Jackson treated with professional courtesy, police say

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The Independent US

Santa Barbara police yesterday showed video and audio tape evidence to dismiss claims by Michael Jackson that he was manhandled and otherwise humiliated when he handed himself over to face child molestation charges six weeks ago.

Adding to the controversies swirling around Mr Jackson, it emerged yesterday that he was paid about $1m by CBS television for the 60 Minutes interview broadcast last weekend and a television special yet to be shown.

Flatly contradicting Mr Jackson's claims in the interview, Jim Anderson, the Santa Barbara County Sheriff, insisted the singer was treated with "courtesy and professionalism" when he was charged, then released on 27 November, a process which took only an hour.

Afterwards, Mr Jackson was shown leaving the sheriff's office, apparently in good fettle, smiling and waving to supporters as he was driven away.

Police officials said he was handcuffed like any other prisoner "for about a minute", and blew a kiss to other inmates. He was then kept in a holding room with lavatory, sink and bench for 15 to 20 minutes to await formal charging.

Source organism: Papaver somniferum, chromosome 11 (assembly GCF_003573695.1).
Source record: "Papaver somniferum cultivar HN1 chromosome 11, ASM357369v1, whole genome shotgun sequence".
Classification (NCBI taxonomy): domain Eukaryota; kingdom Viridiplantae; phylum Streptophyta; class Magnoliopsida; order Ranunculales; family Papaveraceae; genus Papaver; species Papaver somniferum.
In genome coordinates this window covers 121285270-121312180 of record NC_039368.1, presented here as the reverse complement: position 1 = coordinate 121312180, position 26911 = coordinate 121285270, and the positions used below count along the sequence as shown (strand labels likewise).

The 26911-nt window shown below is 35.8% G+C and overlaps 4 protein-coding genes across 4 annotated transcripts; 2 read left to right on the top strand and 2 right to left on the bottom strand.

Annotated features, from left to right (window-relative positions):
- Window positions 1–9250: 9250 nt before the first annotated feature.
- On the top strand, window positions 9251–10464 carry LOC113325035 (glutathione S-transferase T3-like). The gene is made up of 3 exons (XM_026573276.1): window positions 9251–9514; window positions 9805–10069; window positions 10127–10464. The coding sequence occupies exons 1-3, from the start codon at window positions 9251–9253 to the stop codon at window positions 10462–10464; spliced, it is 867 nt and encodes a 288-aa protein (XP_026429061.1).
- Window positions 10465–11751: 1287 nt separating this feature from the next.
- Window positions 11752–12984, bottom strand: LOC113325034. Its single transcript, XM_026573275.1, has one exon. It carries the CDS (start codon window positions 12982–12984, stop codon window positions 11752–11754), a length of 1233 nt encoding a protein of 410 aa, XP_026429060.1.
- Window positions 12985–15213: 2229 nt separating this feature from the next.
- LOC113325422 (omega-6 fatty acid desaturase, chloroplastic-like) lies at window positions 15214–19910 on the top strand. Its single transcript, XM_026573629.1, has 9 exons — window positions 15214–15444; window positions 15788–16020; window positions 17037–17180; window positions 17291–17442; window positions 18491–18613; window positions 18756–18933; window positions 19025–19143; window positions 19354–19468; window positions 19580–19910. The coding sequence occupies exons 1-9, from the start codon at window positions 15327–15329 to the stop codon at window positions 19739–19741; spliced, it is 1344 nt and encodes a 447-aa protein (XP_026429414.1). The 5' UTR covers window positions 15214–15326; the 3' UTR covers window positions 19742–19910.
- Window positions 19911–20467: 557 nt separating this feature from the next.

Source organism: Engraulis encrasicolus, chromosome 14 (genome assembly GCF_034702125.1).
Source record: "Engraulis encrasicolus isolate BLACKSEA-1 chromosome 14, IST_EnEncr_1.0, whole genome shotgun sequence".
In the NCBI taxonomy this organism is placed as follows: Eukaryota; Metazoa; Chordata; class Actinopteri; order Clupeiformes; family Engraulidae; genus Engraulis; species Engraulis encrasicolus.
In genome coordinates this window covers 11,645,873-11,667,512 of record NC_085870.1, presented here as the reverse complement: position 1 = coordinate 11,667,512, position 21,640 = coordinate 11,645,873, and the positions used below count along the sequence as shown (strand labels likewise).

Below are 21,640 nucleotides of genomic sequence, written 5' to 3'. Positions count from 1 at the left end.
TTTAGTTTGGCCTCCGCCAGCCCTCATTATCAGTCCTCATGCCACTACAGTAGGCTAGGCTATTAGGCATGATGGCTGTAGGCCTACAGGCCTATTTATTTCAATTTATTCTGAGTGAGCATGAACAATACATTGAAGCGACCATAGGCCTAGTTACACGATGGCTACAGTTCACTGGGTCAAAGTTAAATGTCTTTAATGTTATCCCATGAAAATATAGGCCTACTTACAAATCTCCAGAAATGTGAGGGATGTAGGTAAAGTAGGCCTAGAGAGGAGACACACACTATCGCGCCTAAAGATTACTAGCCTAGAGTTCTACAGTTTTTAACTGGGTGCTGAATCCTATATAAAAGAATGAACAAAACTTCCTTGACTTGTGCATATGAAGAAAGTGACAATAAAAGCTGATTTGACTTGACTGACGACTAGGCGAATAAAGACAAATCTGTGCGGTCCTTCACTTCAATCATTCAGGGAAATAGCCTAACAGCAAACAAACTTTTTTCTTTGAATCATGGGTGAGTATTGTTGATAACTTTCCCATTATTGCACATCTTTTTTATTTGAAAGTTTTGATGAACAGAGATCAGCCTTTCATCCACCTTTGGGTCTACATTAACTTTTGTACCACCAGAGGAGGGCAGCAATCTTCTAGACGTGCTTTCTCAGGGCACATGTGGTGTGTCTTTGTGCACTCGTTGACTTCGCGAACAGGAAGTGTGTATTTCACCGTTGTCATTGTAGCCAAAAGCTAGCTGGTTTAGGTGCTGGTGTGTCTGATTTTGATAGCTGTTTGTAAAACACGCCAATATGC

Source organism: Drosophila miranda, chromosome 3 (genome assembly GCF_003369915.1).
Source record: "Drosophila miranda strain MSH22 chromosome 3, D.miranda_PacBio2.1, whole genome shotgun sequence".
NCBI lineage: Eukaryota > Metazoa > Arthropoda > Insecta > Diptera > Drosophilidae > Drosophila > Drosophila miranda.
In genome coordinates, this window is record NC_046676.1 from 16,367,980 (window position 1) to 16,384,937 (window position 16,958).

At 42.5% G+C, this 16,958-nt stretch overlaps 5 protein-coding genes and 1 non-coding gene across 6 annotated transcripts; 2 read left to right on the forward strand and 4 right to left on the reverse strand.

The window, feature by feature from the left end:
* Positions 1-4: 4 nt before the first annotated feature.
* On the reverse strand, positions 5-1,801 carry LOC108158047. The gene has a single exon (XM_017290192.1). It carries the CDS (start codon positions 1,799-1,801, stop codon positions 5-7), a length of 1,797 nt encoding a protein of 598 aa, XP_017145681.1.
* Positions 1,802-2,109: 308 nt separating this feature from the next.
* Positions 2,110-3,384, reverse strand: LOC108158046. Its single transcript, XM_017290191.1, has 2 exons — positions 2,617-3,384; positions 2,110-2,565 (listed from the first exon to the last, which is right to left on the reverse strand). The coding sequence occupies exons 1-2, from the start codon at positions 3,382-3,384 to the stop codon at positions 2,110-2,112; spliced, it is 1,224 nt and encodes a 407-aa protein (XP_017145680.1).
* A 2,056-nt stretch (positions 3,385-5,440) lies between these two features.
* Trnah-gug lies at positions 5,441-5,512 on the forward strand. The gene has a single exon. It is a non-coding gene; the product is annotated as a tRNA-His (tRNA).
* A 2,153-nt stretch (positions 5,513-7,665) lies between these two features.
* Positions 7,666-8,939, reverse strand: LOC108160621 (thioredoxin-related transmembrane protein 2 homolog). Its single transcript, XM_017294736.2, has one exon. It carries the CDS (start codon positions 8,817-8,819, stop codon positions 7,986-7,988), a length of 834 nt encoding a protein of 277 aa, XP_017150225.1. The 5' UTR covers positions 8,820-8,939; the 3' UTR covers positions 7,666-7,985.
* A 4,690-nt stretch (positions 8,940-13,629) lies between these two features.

The singer told a rather different story on the 60 Minutes programme. He showed what looked appeared to be a large bruise on his right forearm, which he said was caused by "mistreatment" from jail officials. "My shoulder is dislocated, literally, it's hurting very badly," Mr Jackson said. "I'm in pain all the time. It's very swollen and it keeps me from sleeping."

He added that he was locked in a faeces-smeared restroom when he asked to use the facilities.

Fred Olguin, the chief deputy sheriff, hotly disputed that version of events in a separate television interview. "I don't understand where he comes off with that," he said. "I don't run my jail like that."

The tapes shown yesterday to reporters display a tidy interior, with no sign of any fracas. Mr Olguin's version is shared by most observers, sceptical that police would do anything to add controversy to an exceptionally high-profile case.

They also noted that Mr Jackson had not filed a formal legal complaint against Santa Barbara police department.

The singer, who is free on $3m (£1.7m) bail, is being protected by the Nation of Islam, the black Muslim group led by the activist Louis Farrakhan.

Mr Jackson's brother Jermaine admitted that the Nation "is working with Michael. We didn't ask them to pray. We asked them to secure him". The Jackson camp denies the Nation has any musical or financial involvement with the singer.

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